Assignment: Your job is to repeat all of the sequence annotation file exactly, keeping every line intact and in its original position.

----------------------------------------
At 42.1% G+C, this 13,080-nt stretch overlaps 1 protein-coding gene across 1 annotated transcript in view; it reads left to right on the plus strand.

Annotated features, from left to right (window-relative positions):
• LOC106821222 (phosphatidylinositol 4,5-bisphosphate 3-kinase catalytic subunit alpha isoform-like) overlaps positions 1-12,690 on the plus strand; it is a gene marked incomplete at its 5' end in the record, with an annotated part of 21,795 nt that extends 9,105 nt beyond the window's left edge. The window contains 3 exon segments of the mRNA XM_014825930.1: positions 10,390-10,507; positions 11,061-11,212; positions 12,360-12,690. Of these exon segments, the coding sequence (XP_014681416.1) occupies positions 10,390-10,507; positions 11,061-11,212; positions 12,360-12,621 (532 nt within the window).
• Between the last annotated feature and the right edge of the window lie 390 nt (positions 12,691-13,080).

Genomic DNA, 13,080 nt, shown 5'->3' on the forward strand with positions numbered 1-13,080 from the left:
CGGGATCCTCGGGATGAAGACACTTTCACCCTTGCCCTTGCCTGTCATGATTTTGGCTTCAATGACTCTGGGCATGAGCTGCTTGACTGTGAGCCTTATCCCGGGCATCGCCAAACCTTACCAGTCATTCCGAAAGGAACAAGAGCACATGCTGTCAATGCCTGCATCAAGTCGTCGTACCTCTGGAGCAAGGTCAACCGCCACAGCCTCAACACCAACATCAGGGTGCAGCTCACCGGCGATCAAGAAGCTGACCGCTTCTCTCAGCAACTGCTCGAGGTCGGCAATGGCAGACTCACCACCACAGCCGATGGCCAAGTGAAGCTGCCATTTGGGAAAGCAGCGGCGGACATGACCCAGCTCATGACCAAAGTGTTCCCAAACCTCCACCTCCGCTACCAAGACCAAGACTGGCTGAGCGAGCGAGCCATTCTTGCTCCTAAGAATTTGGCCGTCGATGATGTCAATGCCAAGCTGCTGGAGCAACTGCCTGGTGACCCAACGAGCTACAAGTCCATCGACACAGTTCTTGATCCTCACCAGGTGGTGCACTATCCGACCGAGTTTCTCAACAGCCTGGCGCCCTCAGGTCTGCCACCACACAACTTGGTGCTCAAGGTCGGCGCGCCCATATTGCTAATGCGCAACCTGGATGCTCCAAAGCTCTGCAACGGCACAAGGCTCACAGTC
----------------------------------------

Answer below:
At 42.1% G+C, this 13,080-nt stretch overlaps 1 protein-coding gene across 1 annotated transcript in view; it reads left to right on the plus strand.

Annotated features, from left to right (window-relative positions):
• LOC106821222 (phosphatidylinositol 4,5-bisphosphate 3-kinase catalytic subunit alpha isoform-like) overlaps positions 1-12,690 on the plus strand; it is a gene marked incomplete at its 5' end in the record, with an annotated part of 21,795 nt that extends 9,105 nt beyond the window's left edge. The window contains 3 exon segments of the mRNA XM_014825930.1: positions 10,390-10,507; positions 11,061-11,212; positions 12,360-12,690. Of these exon segments, the coding sequence (XP_014681416.1) occupies positions 10,390-10,507; positions 11,061-11,212; positions 12,360-12,621 (532 nt within the window).
• Between the last annotated feature and the right edge of the window lie 390 nt (positions 12,691-13,080).

Genomic DNA, 13,080 nt, shown 5'->3' on the forward strand with positions numbered 1-13,080 from the left:
CGGGATCCTCGGGATGAAGACACTTTCACCCTTGCCCTTGCCTGTCATGATTTTGGCTTCAATGACTCTGGGCATGAGCTGCTTGACTGTGAGCCTTATCCCGGGCATCGCCAAACCTTACCAGTCATTCCGAAAGGAACAAGAGCACATGCTGTCAATGCCTGCATCAAGTCGTCGTACCTCTGGAGCAAGGTCAACCGCCACAGCCTCAACACCAACATCAGGGTGCAGCTCACCGGCGATCAAGAAGCTGACCGCTTCTCTCAGCAACTGCTCGAGGTCGGCAATGGCAGACTCACCACCACAGCCGATGGCCAAGTGAAGCTGCCATTTGGGAAAGCAGCGGCGGACATGACCCAGCTCATGACCAAAGTGTTCCCAAACCTCCACCTCCGCTACCAAGACCAAGACTGGCTGAGCGAGCGAGCCATTCTTGCTCCTAAGAATTTGGCCGTCGATGATGTCAATGCCAAGCTGCTGGAGCAACTGCCTGGTGACCCAACGAGCTACAAGTCCATCGACACAGTTCTTGATCCTCACCAGGTGGTGCACTATCCGACCGAGTTTCTCAACAGCCTGGCGCCCTCAGGTCTGCCACCACACAACTTGGTGCTCAAGGTCGGCGCGCCCATATTGCTAATGCGCAACCTGGATGCTCCAAAGCTCTGCAACGGCACAAGGCTCACAGTC